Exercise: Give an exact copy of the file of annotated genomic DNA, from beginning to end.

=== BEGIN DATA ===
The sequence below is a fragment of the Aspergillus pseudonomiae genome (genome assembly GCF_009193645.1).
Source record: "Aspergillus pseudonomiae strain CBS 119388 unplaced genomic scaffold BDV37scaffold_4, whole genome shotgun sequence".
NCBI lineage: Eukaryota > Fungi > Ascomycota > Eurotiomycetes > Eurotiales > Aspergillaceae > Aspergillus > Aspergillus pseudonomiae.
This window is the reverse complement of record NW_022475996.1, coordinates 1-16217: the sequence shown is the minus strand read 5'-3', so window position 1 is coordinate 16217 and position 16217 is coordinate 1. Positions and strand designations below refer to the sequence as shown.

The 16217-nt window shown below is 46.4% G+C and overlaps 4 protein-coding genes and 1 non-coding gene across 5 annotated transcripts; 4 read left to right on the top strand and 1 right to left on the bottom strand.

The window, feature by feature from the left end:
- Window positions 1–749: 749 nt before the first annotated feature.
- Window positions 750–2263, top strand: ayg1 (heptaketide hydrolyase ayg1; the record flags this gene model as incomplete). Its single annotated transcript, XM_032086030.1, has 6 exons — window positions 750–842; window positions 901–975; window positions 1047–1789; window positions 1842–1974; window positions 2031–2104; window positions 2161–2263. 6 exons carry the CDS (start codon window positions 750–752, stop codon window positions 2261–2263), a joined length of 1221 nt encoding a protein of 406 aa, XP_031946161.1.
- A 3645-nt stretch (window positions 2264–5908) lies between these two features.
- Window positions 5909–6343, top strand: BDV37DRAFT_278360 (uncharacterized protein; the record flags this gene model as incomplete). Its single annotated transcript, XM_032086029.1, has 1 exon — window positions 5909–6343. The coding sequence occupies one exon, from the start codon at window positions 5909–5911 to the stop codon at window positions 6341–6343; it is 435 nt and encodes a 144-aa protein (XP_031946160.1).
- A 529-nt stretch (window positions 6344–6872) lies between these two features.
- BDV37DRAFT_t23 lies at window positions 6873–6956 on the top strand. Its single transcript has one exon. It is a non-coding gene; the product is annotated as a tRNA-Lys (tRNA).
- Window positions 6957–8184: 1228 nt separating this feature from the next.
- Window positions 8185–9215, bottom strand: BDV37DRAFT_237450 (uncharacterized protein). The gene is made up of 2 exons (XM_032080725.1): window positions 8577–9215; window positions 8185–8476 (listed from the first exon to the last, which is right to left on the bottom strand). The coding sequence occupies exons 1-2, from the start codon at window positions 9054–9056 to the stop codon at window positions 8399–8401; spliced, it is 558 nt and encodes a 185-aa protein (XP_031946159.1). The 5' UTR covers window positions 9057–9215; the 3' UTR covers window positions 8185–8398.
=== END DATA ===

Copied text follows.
The sequence below is a fragment of the Aspergillus pseudonomiae genome (genome assembly GCF_009193645.1).
Source record: "Aspergillus pseudonomiae strain CBS 119388 unplaced genomic scaffold BDV37scaffold_4, whole genome shotgun sequence".
NCBI lineage: Eukaryota > Fungi > Ascomycota > Eurotiomycetes > Eurotiales > Aspergillaceae > Aspergillus > Aspergillus pseudonomiae.
This window is the reverse complement of record NW_022475996.1, coordinates 1-16217: the sequence shown is the minus strand read 5'-3', so window position 1 is coordinate 16217 and position 16217 is coordinate 1. Positions and strand designations below refer to the sequence as shown.

The 16217-nt window shown below is 46.4% G+C and overlaps 4 protein-coding genes and 1 non-coding gene across 5 annotated transcripts; 4 read left to right on the top strand and 1 right to left on the bottom strand.

The window, feature by feature from the left end:
- Window positions 1–749: 749 nt before the first annotated feature.
- Window positions 750–2263, top strand: ayg1 (heptaketide hydrolyase ayg1; the record flags this gene model as incomplete). Its single annotated transcript, XM_032086030.1, has 6 exons — window positions 750–842; window positions 901–975; window positions 1047–1789; window positions 1842–1974; window positions 2031–2104; window positions 2161–2263. 6 exons carry the CDS (start codon window positions 750–752, stop codon window positions 2261–2263), a joined length of 1221 nt encoding a protein of 406 aa, XP_031946161.1.
- A 3645-nt stretch (window positions 2264–5908) lies between these two features.
- Window positions 5909–6343, top strand: BDV37DRAFT_278360 (uncharacterized protein; the record flags this gene model as incomplete). Its single annotated transcript, XM_032086029.1, has 1 exon — window positions 5909–6343. The coding sequence occupies one exon, from the start codon at window positions 5909–5911 to the stop codon at window positions 6341–6343; it is 435 nt and encodes a 144-aa protein (XP_031946160.1).
- A 529-nt stretch (window positions 6344–6872) lies between these two features.
- BDV37DRAFT_t23 lies at window positions 6873–6956 on the top strand. Its single transcript has one exon. It is a non-coding gene; the product is annotated as a tRNA-Lys (tRNA).
- Window positions 6957–8184: 1228 nt separating this feature from the next.
- Window positions 8185–9215, bottom strand: BDV37DRAFT_237450 (uncharacterized protein). The gene is made up of 2 exons (XM_032080725.1): window positions 8577–9215; window positions 8185–8476 (listed from the first exon to the last, which is right to left on the bottom strand). The coding sequence occupies exons 1-2, from the start codon at window positions 9054–9056 to the stop codon at window positions 8399–8401; spliced, it is 558 nt and encodes a 185-aa protein (XP_031946159.1). The 5' UTR covers window positions 9057–9215; the 3' UTR covers window positions 8185–8398.